This rare soft-tissue cancer requires early diagnosis and appropriate referral for treatment.
Editor’s note: This article was offered by eight Minnesota doctors. They are listed below.
He waited patiently, as the long stream of mourners walked in solemnly, single file, to pay their respects. His loving wife had passed just one week prior. Her children played with their friends and cousins off to the side, unaware of the grief that weighed heavily on their father’s sagging shoulders.
As her doctor took a place in the line and gazed upon the father’s face, the question arose: Could the clinical course have been altered? Although not properly diagnosed before her initial surgical procedure, upon discovery of her sarcoma cancer she was appropriately referred to a specialty center. Unfortunately, her tumor reappeared on scans with a vengeance.
We lost her too soon. Her husband was now a widower and single father of two children. Two young children gazed on pictures of their mother that immortalized her smile, but lacked the infectious laughter that would have normally accompanied it.
In a country of 350 million people, 15,000 seems a relatively minuscule number. That is, until you or a loved one falls into that small group. Then that number becomes personal. The American Cancer Society estimates that 15,040 new cancers arising from the bones, joints or soft tissues will be reported in 2014. Of these, 6,200 patients likely will die from their disease this year. Collectively, these cancers — called sarcomas — comprise more than 70 subtypes. Each entity is rare, and it is estimated that some primary care physicians may see only a few in their lifetimes.
Cure can be achieved surgically when patients present with localized disease. However, in adults, when the disease has spread, treatment is aimed at prolonging life, with most recent clinical trials reporting 50 percent survival rates at 12 to 15 months. Therefore, there is a pressing need to diagnose patients early, before the disease has had a chance to spread.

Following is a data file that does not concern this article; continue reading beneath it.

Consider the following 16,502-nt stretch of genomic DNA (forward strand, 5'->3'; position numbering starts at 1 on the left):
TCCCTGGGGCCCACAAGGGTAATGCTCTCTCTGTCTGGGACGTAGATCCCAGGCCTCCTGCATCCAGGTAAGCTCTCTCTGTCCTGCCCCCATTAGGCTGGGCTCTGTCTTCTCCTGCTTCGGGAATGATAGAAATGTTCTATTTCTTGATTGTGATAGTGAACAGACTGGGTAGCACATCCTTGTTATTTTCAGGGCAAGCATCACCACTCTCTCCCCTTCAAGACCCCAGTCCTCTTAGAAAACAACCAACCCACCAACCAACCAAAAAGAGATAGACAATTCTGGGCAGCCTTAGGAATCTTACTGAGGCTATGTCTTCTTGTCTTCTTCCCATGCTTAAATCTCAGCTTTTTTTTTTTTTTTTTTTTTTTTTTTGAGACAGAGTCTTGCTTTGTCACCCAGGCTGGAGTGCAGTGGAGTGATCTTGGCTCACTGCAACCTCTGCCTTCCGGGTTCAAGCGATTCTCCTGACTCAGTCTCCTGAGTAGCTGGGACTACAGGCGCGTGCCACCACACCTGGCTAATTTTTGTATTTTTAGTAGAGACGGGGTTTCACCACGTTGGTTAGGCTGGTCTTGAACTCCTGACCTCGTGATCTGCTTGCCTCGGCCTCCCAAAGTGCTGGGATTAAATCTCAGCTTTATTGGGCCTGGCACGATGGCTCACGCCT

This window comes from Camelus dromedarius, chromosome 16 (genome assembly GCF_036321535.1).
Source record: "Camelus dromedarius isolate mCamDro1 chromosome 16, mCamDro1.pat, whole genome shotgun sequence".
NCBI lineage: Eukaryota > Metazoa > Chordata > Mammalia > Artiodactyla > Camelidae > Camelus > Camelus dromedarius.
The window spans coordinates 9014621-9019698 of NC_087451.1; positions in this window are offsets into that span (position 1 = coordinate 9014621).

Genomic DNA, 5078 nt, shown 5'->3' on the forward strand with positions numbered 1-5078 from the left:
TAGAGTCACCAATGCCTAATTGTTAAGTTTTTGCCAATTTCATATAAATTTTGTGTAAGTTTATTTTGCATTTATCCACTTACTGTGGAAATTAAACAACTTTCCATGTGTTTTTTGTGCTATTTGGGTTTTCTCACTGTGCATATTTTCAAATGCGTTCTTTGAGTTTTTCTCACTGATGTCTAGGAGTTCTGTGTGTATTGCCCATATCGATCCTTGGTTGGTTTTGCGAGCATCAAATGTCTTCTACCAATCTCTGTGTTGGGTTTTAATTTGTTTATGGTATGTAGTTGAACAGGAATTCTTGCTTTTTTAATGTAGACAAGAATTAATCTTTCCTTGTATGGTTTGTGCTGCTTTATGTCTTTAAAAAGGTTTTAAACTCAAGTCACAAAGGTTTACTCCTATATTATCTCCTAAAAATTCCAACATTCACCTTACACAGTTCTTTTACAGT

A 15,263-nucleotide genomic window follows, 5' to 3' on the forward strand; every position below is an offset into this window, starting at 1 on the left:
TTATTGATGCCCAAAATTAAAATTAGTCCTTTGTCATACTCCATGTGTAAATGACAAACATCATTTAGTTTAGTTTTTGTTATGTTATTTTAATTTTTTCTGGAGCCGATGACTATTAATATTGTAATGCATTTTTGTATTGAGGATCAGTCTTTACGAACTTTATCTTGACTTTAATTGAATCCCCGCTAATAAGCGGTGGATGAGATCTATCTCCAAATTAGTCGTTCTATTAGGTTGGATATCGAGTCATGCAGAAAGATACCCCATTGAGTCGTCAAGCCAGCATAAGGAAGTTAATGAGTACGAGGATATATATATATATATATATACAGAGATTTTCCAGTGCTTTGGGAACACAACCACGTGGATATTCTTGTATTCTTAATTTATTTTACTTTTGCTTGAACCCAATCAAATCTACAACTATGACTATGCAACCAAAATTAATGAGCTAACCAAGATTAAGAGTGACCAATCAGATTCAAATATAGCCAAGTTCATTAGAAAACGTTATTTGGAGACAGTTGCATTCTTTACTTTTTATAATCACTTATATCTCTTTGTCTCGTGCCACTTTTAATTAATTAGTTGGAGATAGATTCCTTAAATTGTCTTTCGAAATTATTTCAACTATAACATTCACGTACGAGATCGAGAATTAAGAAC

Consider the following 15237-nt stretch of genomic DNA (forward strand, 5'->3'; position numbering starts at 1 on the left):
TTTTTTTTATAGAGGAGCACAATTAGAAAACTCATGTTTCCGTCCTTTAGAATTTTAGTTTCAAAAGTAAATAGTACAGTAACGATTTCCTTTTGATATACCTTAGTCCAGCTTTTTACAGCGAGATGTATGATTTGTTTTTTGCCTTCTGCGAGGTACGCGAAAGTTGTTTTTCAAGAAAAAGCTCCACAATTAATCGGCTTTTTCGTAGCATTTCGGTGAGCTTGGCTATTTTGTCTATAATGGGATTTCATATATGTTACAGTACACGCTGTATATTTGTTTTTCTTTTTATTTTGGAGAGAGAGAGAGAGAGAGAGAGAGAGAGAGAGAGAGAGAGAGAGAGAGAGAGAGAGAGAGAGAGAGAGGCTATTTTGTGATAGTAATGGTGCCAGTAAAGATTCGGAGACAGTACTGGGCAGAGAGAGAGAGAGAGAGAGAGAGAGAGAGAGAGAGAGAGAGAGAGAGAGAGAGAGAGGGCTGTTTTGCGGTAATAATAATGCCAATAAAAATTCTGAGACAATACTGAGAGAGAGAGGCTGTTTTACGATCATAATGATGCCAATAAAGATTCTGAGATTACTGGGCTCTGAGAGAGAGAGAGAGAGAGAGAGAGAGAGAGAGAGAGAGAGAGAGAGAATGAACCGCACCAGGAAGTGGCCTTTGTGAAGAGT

The varied nature of the subtypes of sarcoma cannot be overstated. While proper surgical resection remains the mainstay of treatment for early disease, some subtypes require additional treatments such as chemotherapy and/or radiation. Due to the number of variables, it is important that the disease be diagnosed and treated at an experienced sarcoma center. The majority of soft-tissue sarcomas require evaluation of the primary site with magnetic resonance imaging (MRI) and the site of most common distant involvement, the lungs, with CT scan (or X-ray). However, some rare types may require more detailed imaging or studies.
Once the disease has been shown to be confined, proper resection in a surgical center with experience in managing sarcomas gives the best chance for survival. This often involves removing the lump in question with a wide margin to capture not just the visible tumor but also cells invisible to the naked eye. If a lump is treated as benign and later found to be sarcoma, the patient often requires additional surgery. Inadequate surgery for sarcomas may leave behind residual disease, which is known to put patients at increased risk for relapse and to threaten their long-term survival.
The key to proper management of sarcomas lies in early recognition and appropriate referral. The majority of lumps seen on the limbs and trunk are benign and do not need specialty care. However, failure to recognize the signs that suggest the presence of an underlying malignancy can have perilous consequences.
Patients, relatives and primary care providers are often the first to notice an abnormal lump. Physicians and families should be alert to any lumps that are deep, new or getting larger, especially those that are 2 inches (5 centimeters) or larger — anywhere in the body. These lumps can be painless or painful. This is important, because some painless lumps are written off as benign, and the time taken to observe a suspicious large lump may delay diagnosis.
These suspicious lumps should be imaged prior to biopsy, preferably with MRI, and referred for management in a high-volume sarcoma center. We recommend that attempting a surgical biopsy or removing a tumor that is deep-seated or greater than 2 inches be reserved for those who have training in sarcoma treatment.
As members of the Medical Advisory Board of the Karen Wyckoff Rein in Sarcoma Foundation, we strongly advocate for adopting these principles, and we urge patients and caregivers to stop and consider a diagnosis of sarcoma. Perhaps if treated properly from the beginning, our young mother could have been saved.
Further information is available at the website www.reininsarcoma.org.
This article was signed by Dr. Nancy Mcallister of Children’s Hospitals and Clinics of Minnesota; Dr. Randy W. Hurley, medical director of the cancer program at HealthPartners; Dr. Scott Okuno of the Mayo Clinic; Steven Robinson, M.B.B.S., of the Mayo Clinic, and Drs. L. Chinsoo Cho, Jutta Ellermann, Emily Lipsitz Greengard and Christian M. Ogilvie of the University of Minnesota Medical Center.
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